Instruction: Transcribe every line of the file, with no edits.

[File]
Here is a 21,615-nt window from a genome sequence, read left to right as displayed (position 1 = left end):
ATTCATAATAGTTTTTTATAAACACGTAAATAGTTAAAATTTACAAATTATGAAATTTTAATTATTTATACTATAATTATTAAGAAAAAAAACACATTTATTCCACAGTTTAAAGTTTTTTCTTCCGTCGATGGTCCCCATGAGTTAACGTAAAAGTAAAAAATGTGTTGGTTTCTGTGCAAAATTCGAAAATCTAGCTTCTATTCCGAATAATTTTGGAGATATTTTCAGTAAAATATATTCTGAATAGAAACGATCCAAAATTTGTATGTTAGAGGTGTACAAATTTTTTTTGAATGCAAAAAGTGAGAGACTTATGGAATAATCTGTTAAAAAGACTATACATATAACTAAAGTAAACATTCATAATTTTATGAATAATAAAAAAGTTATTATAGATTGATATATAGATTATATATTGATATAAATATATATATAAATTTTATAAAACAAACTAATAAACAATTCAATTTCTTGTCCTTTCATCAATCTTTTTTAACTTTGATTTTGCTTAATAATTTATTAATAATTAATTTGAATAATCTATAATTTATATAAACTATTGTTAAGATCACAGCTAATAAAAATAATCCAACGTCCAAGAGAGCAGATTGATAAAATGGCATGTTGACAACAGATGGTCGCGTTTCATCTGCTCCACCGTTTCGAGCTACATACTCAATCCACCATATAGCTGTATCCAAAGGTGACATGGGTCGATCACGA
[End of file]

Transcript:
Here is a 21,615-nt window from a genome sequence, read left to right as displayed (position 1 = left end):
ATTCATAATAGTTTTTTATAAACACGTAAATAGTTAAAATTTACAAATTATGAAATTTTAATTATTTATACTATAATTATTAAGAAAAAAAACACATTTATTCCACAGTTTAAAGTTTTTTCTTCCGTCGATGGTCCCCATGAGTTAACGTAAAAGTAAAAAATGTGTTGGTTTCTGTGCAAAATTCGAAAATCTAGCTTCTATTCCGAATAATTTTGGAGATATTTTCAGTAAAATATATTCTGAATAGAAACGATCCAAAATTTGTATGTTAGAGGTGTACAAATTTTTTTTGAATGCAAAAAGTGAGAGACTTATGGAATAATCTGTTAAAAAGACTATACATATAACTAAAGTAAACATTCATAATTTTATGAATAATAAAAAAGTTATTATAGATTGATATATAGATTATATATTGATATAAATATATATATAAATTTTATAAAACAAACTAATAAACAATTCAATTTCTTGTCCTTTCATCAATCTTTTTTAACTTTGATTTTGCTTAATAATTTATTAATAATTAATTTGAATAATCTATAATTTATATAAACTATTGTTAAGATCACAGCTAATAAAAATAATCCAACGTCCAAGAGAGCAGATTGATAAAATGGCATGTTGACAACAGATGGTCGCGTTTCATCTGCTCCACCGTTTCGAGCTACATACTCAATCCACCATATAGCTGTATCCAAAGGTGACATGGGTCGATCACGA